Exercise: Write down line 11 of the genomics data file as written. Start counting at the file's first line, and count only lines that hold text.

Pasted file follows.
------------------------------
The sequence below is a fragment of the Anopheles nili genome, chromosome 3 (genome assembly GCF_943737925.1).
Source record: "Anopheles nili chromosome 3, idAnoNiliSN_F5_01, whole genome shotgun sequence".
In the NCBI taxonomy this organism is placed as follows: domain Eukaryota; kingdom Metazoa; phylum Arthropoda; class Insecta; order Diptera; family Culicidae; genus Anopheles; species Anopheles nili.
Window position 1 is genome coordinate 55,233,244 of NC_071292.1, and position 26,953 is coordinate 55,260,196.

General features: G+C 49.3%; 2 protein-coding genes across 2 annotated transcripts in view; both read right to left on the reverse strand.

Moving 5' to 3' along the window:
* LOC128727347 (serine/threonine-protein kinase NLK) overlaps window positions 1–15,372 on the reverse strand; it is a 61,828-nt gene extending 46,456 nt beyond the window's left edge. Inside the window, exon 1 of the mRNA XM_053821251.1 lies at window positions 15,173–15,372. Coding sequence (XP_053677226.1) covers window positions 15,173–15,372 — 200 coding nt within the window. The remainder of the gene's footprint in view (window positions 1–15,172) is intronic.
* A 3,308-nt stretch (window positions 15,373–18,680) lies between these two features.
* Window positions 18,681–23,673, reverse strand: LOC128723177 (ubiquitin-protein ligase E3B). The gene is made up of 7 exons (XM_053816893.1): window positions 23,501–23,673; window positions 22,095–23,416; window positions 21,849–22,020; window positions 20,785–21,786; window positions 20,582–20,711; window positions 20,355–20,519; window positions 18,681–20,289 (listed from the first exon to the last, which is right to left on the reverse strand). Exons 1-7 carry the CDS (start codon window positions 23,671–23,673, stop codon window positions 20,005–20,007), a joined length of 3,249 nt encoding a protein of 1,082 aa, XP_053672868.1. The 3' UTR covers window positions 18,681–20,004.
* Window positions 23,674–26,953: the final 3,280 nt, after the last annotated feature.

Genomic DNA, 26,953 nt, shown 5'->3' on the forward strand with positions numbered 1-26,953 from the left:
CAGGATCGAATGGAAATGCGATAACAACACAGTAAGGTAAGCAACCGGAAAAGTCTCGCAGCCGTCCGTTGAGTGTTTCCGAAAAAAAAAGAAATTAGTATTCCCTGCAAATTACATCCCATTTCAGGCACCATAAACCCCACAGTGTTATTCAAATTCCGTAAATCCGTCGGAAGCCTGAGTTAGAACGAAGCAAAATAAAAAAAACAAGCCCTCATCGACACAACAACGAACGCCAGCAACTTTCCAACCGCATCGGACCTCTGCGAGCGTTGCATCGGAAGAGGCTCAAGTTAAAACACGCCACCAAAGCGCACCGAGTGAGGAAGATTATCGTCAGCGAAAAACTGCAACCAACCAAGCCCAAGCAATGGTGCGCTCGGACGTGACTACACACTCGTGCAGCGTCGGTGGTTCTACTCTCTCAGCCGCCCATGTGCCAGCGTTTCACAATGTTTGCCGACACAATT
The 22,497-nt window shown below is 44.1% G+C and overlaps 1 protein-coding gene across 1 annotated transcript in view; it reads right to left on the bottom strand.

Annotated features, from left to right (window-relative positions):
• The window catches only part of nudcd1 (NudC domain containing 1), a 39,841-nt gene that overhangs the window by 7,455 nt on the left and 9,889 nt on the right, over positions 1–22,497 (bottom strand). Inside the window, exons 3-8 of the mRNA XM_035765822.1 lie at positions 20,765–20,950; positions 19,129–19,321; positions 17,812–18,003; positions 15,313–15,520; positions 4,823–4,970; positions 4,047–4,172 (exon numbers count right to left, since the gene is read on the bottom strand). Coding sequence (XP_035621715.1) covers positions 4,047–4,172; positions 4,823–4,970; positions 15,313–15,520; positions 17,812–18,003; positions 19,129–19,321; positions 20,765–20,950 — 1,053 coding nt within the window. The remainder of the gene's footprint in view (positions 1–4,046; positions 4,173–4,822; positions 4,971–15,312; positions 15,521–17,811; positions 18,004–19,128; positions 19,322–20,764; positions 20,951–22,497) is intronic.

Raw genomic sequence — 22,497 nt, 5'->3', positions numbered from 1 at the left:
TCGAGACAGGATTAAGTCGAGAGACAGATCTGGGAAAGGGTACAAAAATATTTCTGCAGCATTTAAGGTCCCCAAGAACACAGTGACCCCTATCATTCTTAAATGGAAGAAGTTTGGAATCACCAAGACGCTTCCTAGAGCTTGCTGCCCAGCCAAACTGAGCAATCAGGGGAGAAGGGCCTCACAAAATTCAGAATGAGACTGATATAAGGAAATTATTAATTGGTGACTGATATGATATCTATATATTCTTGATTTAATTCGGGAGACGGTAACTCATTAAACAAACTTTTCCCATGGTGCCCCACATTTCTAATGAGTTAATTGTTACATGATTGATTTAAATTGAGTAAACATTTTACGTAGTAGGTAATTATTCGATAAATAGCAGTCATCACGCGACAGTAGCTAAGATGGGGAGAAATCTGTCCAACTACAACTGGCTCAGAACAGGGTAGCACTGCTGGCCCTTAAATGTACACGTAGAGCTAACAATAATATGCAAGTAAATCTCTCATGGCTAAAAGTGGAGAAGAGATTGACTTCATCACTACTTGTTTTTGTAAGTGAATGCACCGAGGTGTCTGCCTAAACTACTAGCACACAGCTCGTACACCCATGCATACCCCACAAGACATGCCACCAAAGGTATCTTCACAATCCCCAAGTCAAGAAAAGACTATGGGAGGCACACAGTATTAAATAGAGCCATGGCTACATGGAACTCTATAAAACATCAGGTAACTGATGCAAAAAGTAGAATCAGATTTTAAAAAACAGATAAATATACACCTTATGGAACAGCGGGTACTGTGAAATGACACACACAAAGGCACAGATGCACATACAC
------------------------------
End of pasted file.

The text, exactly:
Genomic DNA, 26,953 nt, shown 5'->3' on the forward strand with positions numbered 1-26,953 from the left: